Fleck advised Cox that it was very important to keep the Universal Motor Company together and that if Cox would sell his 20% stock interest to Tucker, the Company would pay Cox 20% of its earnings during the next five years, and, in addition, $2,000 for each of those years as attorney's fees.
Following negotiations between Cox, Fleck and Tucker in March, 1945, a contract was entered into between Cox and Tucker, whereby Cox agreed to sell his 80 shares of stock to Tucker at $225 per share, or $18,000, payment to be made on May 1, 1945. The stock had a book value of $147.84 a share. Tucker paid the $18,000 on April 30, 1945.
On April 30, 1945, the Universal Motor Company entered into an agreement with Cox, under which it obligated itself to pay him 20% of its net earnings for the years ending May 1, 1946, May 1, 1947, May 1, 1948, May 1, 1949, and May 1, 1950. The first paragraph of the agreement reads as follows:
"In consideration of said Gordon V. Cox selling to Earle F. Tucker eighty (80) shares of stock in said Universal Motor Company and, whereas, such sale is necessary in order for the Universal Motor Company to continue to operate as a Ford Agency in the City of Bismarck, it is hereby agreed between the parties hereto:"
On May 1, 1945, Tucker purchased 12 shares of Universal Motor Company stock from John R. Fleck's wife for a price of $6,000, and then for the first time became the owner of 51% of the capital stock of the company.
Under the contract between the Universal Motor Company and Cox, it paid him the following amounts, representing 20% of its net earnings during the years in suit:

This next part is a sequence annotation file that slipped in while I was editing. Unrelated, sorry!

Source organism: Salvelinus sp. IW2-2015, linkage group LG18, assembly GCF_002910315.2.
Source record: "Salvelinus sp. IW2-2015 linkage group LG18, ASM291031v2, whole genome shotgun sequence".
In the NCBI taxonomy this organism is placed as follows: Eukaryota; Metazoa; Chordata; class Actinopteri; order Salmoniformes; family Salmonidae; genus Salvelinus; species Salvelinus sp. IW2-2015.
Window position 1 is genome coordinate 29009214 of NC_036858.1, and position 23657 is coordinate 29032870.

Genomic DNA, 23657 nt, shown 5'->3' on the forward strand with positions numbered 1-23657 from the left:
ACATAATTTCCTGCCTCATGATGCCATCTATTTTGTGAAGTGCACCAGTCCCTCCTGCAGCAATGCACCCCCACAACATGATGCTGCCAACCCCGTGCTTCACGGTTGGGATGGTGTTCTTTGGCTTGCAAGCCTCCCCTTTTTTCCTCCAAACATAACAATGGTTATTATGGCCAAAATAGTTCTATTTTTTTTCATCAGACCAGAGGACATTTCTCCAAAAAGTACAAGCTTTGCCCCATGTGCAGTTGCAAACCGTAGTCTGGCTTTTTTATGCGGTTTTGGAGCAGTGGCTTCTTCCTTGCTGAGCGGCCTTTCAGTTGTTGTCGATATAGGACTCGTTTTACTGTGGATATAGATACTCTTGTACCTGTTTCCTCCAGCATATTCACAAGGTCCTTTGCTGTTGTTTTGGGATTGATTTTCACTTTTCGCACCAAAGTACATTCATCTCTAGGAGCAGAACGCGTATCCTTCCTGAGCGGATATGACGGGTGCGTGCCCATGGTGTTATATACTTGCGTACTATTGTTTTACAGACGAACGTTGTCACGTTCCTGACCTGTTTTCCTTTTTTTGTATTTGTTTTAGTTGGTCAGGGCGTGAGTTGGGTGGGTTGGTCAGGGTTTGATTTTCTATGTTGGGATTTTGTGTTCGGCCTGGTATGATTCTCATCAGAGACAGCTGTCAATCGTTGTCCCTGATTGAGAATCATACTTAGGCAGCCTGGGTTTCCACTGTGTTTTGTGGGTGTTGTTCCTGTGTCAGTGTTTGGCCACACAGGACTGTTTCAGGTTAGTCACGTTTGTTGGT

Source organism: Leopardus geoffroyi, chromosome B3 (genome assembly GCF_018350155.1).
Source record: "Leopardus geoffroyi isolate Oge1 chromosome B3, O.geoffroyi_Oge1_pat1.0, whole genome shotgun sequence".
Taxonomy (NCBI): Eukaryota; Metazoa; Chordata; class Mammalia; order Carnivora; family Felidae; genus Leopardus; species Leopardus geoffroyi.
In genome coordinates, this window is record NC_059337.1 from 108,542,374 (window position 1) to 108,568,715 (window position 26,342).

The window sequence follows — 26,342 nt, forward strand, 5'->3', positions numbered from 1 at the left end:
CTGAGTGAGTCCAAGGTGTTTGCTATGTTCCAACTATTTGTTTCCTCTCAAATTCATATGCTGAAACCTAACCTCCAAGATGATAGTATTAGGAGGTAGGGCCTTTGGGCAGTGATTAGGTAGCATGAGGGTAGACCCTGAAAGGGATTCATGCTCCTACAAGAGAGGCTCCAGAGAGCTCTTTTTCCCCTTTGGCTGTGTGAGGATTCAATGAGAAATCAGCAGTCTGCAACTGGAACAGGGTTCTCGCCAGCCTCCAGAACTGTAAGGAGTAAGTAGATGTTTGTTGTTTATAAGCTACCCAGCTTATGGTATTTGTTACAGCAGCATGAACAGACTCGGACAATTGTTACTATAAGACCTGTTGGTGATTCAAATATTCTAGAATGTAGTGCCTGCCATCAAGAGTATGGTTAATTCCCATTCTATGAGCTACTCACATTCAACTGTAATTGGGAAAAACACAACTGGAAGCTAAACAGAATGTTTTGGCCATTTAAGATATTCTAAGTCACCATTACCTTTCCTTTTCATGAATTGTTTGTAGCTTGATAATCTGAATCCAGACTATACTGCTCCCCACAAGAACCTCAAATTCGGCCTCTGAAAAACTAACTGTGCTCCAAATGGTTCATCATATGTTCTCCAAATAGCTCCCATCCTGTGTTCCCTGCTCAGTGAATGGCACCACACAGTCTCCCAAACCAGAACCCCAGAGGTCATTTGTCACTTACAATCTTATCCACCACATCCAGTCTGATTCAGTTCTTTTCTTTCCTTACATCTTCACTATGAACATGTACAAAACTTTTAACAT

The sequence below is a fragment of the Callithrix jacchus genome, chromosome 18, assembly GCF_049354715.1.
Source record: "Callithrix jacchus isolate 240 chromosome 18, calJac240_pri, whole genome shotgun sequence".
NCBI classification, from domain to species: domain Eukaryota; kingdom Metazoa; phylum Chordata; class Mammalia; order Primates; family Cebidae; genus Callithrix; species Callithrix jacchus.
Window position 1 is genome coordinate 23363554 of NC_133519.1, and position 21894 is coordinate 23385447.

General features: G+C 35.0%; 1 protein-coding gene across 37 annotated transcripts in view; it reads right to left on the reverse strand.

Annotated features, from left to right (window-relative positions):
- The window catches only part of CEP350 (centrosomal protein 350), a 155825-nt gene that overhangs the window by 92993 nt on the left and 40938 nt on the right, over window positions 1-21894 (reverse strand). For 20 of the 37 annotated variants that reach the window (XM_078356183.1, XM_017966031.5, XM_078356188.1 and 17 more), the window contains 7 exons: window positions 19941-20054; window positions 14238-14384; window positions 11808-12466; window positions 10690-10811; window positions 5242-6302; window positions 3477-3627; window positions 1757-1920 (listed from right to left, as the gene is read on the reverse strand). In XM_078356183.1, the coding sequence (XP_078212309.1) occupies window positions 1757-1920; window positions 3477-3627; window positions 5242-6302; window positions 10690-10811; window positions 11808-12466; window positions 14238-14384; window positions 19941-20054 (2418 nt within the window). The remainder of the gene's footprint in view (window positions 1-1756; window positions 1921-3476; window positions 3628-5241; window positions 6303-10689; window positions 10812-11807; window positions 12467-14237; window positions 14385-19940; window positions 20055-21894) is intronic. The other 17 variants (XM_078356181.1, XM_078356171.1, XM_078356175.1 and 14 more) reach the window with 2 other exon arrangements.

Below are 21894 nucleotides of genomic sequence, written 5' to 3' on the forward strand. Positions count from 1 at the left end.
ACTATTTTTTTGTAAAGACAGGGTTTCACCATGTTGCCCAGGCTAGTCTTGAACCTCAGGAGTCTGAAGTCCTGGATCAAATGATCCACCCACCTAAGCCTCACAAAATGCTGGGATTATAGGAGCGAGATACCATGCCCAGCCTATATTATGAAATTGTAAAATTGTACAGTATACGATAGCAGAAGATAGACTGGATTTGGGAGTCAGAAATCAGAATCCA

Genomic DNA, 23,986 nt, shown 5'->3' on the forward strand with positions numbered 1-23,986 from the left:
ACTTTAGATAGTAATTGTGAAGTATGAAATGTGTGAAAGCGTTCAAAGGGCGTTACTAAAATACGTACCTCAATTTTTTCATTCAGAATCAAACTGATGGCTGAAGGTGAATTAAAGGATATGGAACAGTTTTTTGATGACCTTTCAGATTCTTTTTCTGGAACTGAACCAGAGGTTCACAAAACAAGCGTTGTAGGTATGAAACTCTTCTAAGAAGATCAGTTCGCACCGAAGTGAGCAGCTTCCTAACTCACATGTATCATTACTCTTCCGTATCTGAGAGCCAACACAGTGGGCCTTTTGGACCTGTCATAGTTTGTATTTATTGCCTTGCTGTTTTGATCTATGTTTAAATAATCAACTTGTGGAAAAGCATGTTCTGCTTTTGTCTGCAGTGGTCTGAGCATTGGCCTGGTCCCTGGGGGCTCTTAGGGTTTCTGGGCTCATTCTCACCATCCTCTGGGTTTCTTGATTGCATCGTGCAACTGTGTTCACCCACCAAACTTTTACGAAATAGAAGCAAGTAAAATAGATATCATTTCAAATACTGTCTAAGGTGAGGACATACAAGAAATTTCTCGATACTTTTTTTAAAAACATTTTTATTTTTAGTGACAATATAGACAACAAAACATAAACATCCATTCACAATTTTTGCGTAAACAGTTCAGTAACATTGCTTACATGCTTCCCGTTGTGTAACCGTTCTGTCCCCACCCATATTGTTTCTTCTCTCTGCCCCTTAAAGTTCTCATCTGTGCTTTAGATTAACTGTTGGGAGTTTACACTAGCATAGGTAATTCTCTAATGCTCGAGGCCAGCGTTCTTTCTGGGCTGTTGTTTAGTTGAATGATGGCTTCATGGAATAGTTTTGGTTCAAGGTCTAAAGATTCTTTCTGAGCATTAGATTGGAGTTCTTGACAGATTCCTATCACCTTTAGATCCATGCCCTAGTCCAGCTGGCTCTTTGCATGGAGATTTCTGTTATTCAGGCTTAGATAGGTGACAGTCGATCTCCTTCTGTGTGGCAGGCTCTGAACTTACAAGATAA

1947, $14,761.88 1948, $12,386.54 1949, $11,146.74
These amounts the company charged to surplus, and no deductions for such payments were claimed in its tax returns. It is the payments above referred to, made by the company to Cox, which the Commissioner and the Tax Court have held were dividends constructively received by Tucker and therefore taxable to him.
It is unquestionably true that the several transactions resulting in Tucker's becoming a majority stockholder of the Universal Motor Company were interrelated and were carried out for the purpose of preserving to the company its Ford agency franchise. The agreement between the company and Cox represented what Fleck, while a controlling stockholder of the company, told Cox would be done if Cox would sell his stock to Tucker, thereby enabling Fleck to continue as active manager of the Fleck Motor Sales Company and at the same time to retain a 49% stock interest in the Universal Motor Company. The deal that was made with Cox resulted in the company's retaining its franchise — perhaps its most valuable asset — and was of benefit to it as well as to John R. Fleck and his wife and to Tucker. The contract between the company and Cox was supported by a valuable consideration, and was for a proper corporate purpose, namely, to preserve a valuable corporate asset and to enable the company to continue as a going concern. We think that to treat the payments made by the company to Cox, during the years in suit, as income constructively received by Tucker was carrying the doctrine of constructive dividends too far.
This is not a case where one in control of a corporation has, under the pretense of corporate action, siphoned off its profits for purely personal purposes. See Byers v. Commissioner of Internal Revenue, 8 Cir., 199 F.2d 273, and Dickey v. Burnet, 8 Cir., 56 F.2d 917. It is not, in our opinion, a case where Tucker had "unfettered command" over the profits ultimately paid by the Universal Motor Company to Cox under his contract. Corliss v. Bowers, 281 U.S. 376, 378, 50 S.Ct. 336, 74 L.Ed. 916. Neither can the contract between the company and Cox properly be said to be one of those anticipatory arrangements whereby "the fruits are attributed to a different tree from that on which they grew." Lucas v. Earl, 281 U.S. 111, 114-115, 50 S.Ct. 241, 74 L.Ed. 731.
We find no adequate basis in the evidence for the ruling of the Tax Court that Cox's income from his contract with the Universal Motor Company during the years in suit was legally taxable to Tucker, who did not receive it, could not have received it, and was certainly not benefited by the payments made by the company to Cox to any greater extent than were John R. Fleck and his wife and the company itself.
Cases having some analogy in principle to the instant problem are: Nelson v. Commissioner of Internal Revenue, 6 Cir., 203 F.2d 1; Ruben v. Commissioner of Internal Revenue, 8 Cir., 97 F.2d 926.
The decision of the Tax Court is reversed.